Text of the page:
Café Topsy
575 Hudson Street
646-638-2900
 
tasting


The Big Finale

With the introduction of his $25 dessert tasting, Blue Hill pastry chef Pierre Reboul addresses the burning issue of where to go just for dessert. His sophisticated parade of sweets (available nightly after 9:30) will change with the seasons, but for now, it begins delicately with a palate-cleansing litchi-champagne sorbet before progressing to a triplex of crushed avocado under thin layers of lime sorbet and salted-caramel wafer, dense chocolate bread pudding, and mango rolls stuffed with tropical-fruit curd in a coconut-tapioca puddle. He builds up to a confectionery crescendo with an espresso cup of tart passion-fruit soufflé and a Chinese soup spoon of passion-fruit ice cream, then winds down with petits fours, and finally a batch of warm financiers wrapped in a linen napkin—which you might, at that point, be tempted to use as a white flag.
Blue Hill
75 Washington Place
2
12-539-1776

 
in print

Lobster Rolls & Blueberry Pie
Even when the tiny Pearl Oyster Bar expands into the neighboring space next month, scoring a seat won’t be easy, but you can while away the wait reading chef Rebecca Charles’s new book, Lobster Rolls & Blueberry Pie (ReganBooks; $27.95). Part family memoir, part culinary reminiscence, and, of course, part cookbook (from clam chowder to pecan brittle), Lobster Rolls is especially a tribute to Charles’s grandmother, Pearle Goldsmith, and to Maine, where she spent summers in Kennebunkport. Over the years, the seaside town wove a magical spell over Pearle and her liberal Jewish family, even though when they first started visiting, only one hotel in the Waspy enclave would accommodate Jews. But the place had other mitigating charms. As Charles’s great-uncle Sam, the first member of the clan to blaze a vacation trail Down East, put it in a postcard to Pearle’s husband: “You must come up here dear brother . . . The beach is lovely but the food, ahhh!”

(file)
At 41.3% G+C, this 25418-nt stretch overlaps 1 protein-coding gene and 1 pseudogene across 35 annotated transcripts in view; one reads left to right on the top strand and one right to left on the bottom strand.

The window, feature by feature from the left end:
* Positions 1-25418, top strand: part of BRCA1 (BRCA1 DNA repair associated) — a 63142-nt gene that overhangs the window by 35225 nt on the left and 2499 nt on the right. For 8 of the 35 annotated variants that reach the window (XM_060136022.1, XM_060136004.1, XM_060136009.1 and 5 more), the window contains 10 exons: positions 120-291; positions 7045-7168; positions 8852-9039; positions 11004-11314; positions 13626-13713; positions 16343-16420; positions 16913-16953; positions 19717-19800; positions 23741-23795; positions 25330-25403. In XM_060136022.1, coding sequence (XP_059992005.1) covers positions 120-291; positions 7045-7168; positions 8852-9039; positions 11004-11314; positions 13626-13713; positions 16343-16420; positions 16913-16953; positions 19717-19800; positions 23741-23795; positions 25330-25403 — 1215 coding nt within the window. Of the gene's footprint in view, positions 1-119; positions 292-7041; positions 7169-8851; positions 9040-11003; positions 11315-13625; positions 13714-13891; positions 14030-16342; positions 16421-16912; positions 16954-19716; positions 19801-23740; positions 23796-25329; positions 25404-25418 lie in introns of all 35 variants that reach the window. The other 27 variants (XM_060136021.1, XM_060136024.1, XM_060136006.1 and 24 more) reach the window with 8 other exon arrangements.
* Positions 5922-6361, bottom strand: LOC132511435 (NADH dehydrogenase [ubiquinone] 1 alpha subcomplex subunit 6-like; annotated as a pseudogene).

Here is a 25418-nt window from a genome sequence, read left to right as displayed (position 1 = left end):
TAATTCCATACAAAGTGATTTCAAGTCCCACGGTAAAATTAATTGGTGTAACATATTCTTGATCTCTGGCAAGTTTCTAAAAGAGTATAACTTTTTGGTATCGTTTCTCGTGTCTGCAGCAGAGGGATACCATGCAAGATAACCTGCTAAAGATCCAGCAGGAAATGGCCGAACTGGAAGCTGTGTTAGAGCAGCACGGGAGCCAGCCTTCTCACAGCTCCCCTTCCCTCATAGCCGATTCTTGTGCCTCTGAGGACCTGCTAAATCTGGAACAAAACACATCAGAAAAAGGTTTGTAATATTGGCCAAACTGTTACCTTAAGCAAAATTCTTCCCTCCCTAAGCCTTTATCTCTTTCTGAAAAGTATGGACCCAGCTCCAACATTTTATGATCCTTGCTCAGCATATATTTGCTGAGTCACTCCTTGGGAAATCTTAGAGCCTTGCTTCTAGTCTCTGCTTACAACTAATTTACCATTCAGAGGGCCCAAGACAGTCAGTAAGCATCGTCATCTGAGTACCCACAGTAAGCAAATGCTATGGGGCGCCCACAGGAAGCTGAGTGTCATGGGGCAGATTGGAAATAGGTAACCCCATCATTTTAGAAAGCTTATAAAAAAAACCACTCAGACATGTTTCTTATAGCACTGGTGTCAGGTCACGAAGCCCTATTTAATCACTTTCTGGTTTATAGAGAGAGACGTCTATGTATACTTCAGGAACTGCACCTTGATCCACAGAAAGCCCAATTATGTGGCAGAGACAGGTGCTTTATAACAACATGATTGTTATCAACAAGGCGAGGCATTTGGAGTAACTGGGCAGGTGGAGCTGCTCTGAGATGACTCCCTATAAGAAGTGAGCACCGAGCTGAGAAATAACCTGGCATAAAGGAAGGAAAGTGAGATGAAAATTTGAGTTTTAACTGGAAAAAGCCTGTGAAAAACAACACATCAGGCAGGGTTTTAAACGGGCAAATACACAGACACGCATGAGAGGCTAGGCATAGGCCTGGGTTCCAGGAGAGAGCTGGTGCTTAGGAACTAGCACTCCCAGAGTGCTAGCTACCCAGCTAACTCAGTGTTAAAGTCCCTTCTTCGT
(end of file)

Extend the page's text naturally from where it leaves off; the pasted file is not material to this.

Ask Gael
How many lives can a restaurant have?
In one of those sense-tingling moments, I savor the first sublime taste of halibut “porterhouse,” exquisitely barely cooked, smartly piquant, and I think that maybe Ken Aretsky, hand-in-hand with Pico chef-owner John Villa, can jolt Patroon awake. No denying the crab is prime and jumbo. And the lone seared scallop shines alongside braised oxtail. Still, hefty appetizer prices and some mingy portions seem unpatriotic, if not un-American. Crackling pork shank is luscious (by definition seriously fatty), and an impeccably singed strip of rare sirloin scarcely needs béarnaise. We’re lapping up the sauce on excellent fries. Too bad old-fashioned roast duck off the rotisserie comes padded with fat in a cloyingly sweet orange sauce that cries for vinegar. Happily, Dan Rundell’s almondy pear tart and everything chocolate end the exercise with a high.
Patroon
160 East 46th Street
212-883-7373


In the Archives

March 31, 2003
The Mermaid Inn, Ten Sushi, Rice to Riches, Scopello; backstage access at The Restaurant at Spotlight Studios; Dos Caminos Soho and Le Zoccole debut soon; grand dining at Capitale.

March 24, 2003
Pampano, Mexican Sandwich Company, Hacienda de Argentina, Heartland Brewery; Grace foods go to Brooklyn; Rocco DiSpirito's new Tuscan.

March 17, 2003
Rice Avenue, Ivo & Lulu, Basso Est, The Carriage House; inventive scones at Podunk; Gael visits the Bruno Jamais Restaurant Club.

More Openings & Buzz


Photos: Patrik Rytikangas, Carina Savi (2, 5, &6), Tina Rupp (3 & 4).